The inductor in the filter has an iron core to improve the inductance, the key parameters of which are given in table 2-3. The core material for an inductor core is assumed in this case because the loss data for the real core is not available. However, the assumed core has the same lamination thickness as the one used in the actual core.

Principle of Operation

To analyze the converter, a convenient method used by [1] is considered in which the coupling functions that relate the voltages and currents are used. For ease of analysis, all the voltages and currents are represented with respect to the transformer voltage [1].
The coupling function for a VSC to couple a DC-link voltage with a transformer winding is represented by [3]. For a full bridge VSC, , when the valves in one of the diagonals are conducting and , when the valves in the other diagonal are in conduction state . In this regard, the transformer voltage at any instant is given by equation-2.1. where, is a DC-link voltage.
Similarly, the coupling function defined for each phase leg of the cycloconverter is represented by [1]. Where, , when the phase leg of the cycloconverter is connected to the upper and lower terminal of the transformer respectively. The cycloconverter voltage as a function of coupling function can be expressed as, (2.2) Similarly, the transformer current can be related to the cycloconverter current by using the coupling function as, The turns ratio of the transformer is assumed to be unity. The coupling function is one half because the output voltages are referred to the midpoint of the transformer windings connected to the cycloconverter [1].
From the aspect of losses when the coupling functions are non-zero, the power semiconductor devices are in on-state and present the on-state voltage during current flow resulting in conduction losses. These losses have a major contribution to the total losses and therefore need to be computed.

Commutation Sequence

The commutation process is also analyzed in a simple way by making few assumptions [3].
• The voltage applied to a DC link capacitor is assumed to be essentially constant.
• The inductor filter on the AC side is assumed to be large enough as it has the ability to maintain constant current in each modulation interval and can be modeled by a current source.
• The transformer is modeled by a leakage inductance , i.e. magnetizing current is neglected.
Both converters commutate alternately. VSC undergoes snubbered or zero voltage commutation [1] that reverses the voltage across the transformer and enables a source commutation (natural commutation) of the cycloconverter which in turn reverses the direction of the transformer current.

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Commutation process with an aspect of losses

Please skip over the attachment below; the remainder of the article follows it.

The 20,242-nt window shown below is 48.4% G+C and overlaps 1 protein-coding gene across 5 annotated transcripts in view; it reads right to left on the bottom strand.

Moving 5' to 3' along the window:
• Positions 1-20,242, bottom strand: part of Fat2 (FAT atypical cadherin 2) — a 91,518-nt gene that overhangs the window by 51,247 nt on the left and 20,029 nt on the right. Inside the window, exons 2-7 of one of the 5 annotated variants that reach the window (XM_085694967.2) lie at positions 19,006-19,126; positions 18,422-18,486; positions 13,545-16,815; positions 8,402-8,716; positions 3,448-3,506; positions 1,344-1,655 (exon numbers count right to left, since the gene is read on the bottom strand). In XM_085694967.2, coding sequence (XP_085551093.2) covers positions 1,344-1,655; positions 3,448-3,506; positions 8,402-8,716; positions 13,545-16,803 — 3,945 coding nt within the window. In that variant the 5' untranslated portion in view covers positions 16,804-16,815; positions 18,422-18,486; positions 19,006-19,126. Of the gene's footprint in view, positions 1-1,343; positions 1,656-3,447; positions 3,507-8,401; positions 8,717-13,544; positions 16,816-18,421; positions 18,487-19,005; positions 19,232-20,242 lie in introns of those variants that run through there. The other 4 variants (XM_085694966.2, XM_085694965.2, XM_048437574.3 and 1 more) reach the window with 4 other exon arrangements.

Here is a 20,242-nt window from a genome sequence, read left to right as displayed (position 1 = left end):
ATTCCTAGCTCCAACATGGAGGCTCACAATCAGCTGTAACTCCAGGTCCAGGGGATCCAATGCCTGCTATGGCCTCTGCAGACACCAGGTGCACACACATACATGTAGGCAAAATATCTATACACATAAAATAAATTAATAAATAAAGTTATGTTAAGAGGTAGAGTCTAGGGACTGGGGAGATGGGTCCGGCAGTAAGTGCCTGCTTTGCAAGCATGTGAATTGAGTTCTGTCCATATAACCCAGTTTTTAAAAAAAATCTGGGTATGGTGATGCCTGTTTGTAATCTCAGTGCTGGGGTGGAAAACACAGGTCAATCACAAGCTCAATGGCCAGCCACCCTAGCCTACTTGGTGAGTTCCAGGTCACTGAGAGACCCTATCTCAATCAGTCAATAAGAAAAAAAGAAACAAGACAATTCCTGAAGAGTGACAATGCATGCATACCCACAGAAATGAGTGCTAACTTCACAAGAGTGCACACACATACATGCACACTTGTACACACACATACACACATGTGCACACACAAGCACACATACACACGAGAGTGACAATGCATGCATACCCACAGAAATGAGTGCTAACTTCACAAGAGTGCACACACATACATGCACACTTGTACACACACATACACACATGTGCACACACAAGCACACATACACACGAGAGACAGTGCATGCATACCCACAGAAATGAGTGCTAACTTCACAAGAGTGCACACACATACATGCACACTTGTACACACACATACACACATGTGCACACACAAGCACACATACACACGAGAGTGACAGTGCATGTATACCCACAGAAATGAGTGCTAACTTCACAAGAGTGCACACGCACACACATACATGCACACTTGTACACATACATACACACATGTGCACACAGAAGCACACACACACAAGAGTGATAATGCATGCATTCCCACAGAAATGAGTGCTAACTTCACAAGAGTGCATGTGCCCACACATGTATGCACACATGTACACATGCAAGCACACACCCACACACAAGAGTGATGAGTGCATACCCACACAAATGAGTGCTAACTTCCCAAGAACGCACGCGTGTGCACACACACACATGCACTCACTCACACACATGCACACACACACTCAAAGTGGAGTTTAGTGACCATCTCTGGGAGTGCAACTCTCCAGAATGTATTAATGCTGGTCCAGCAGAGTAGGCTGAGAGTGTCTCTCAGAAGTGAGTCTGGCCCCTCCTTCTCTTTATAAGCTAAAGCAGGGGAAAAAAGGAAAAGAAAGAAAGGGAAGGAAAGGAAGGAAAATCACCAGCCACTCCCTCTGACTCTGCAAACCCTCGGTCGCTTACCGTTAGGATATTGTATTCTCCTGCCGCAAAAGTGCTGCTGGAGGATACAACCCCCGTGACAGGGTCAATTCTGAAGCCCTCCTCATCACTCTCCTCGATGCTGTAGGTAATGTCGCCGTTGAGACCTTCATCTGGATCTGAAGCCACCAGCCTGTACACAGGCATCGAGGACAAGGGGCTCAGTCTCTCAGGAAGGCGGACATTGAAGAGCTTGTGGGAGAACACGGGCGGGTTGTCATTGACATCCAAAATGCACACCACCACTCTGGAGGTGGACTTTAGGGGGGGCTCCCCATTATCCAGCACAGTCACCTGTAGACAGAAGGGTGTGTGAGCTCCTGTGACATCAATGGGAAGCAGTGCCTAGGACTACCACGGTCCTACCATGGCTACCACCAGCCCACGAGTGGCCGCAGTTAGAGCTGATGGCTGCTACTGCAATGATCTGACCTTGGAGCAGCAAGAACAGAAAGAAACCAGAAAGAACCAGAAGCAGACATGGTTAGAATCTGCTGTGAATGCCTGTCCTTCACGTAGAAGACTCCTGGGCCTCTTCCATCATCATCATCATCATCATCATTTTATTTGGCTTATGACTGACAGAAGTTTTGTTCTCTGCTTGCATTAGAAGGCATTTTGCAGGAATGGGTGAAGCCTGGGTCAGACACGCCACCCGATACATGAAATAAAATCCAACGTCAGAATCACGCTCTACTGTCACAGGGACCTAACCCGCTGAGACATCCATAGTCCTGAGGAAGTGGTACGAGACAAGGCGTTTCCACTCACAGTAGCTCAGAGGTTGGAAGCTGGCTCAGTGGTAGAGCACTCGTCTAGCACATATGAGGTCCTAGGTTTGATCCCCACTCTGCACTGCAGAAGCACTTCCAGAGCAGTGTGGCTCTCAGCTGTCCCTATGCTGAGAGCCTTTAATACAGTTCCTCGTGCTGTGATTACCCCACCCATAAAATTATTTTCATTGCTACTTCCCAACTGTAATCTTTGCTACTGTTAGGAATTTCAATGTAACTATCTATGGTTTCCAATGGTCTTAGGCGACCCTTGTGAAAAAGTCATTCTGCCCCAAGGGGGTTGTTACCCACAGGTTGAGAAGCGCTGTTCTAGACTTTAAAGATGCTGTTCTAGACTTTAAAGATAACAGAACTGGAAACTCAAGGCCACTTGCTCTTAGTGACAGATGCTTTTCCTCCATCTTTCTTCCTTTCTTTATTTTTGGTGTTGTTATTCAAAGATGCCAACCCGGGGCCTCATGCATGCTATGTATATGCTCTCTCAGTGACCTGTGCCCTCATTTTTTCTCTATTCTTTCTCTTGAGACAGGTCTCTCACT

VSC commutation

The VSC commutation starts by turning-off the IGBTs, thereby diverting the current to the snubber capacitors to recharge them. The voltage across the transformer starts decreasing whereas the current remains constant due to the passive line inductance. When the potential of the phase legs has fully moved to the opposite DC rail, the diodes in the opposite valves start to handle the current. At this instant the power flow is from AC side to the DC side as explained briefly in [1]. The IGBT anti-parallel to the conducting diode can be turned on at a zero – voltage and zero-current conditions. The turn-off is made at a low voltage derivative [1] due to the snubber capacitors.
The VSC commutation time can be expressed as, (2.4)
The VSC commutation process is also illustrated together with different stages in figure 2-3.
Loss perspective
The turn-off of the IGBTs in the VSC occurs at high current, therefore the turn-off losses in the IGBTs need to be considered, whereas the turn-on process takes place at zero voltage and zero current condition therefore the turn-on losses do not exist.
The VSC can be operated with or without snubber capacitors. In both cases the IGBTs turn-on at zero current and zero voltage conditions. On the other hand, the turn-off process takes place at higher current for both operations therefore the turn-off losses need to be computed in both cases.
The turn-off process of an IGBT without snubbers is shown in figure 2-4.
Two distinct parts of the turn-off current have been observed. The rapid drop in the current during interval corresponds to the turn-off of the MOSFET’s part of the IGBT whereas the tail in the current during the time interval is due to a stored charge in the drift region.
The tail in the current has a significant contribution to the power dissipation as the collector-emitter voltage is in its off-state value. The duration of the tail current also increases with increased temperature. The overlap between the voltage and current for the interval indicates the area of the power loss during the turn-off process.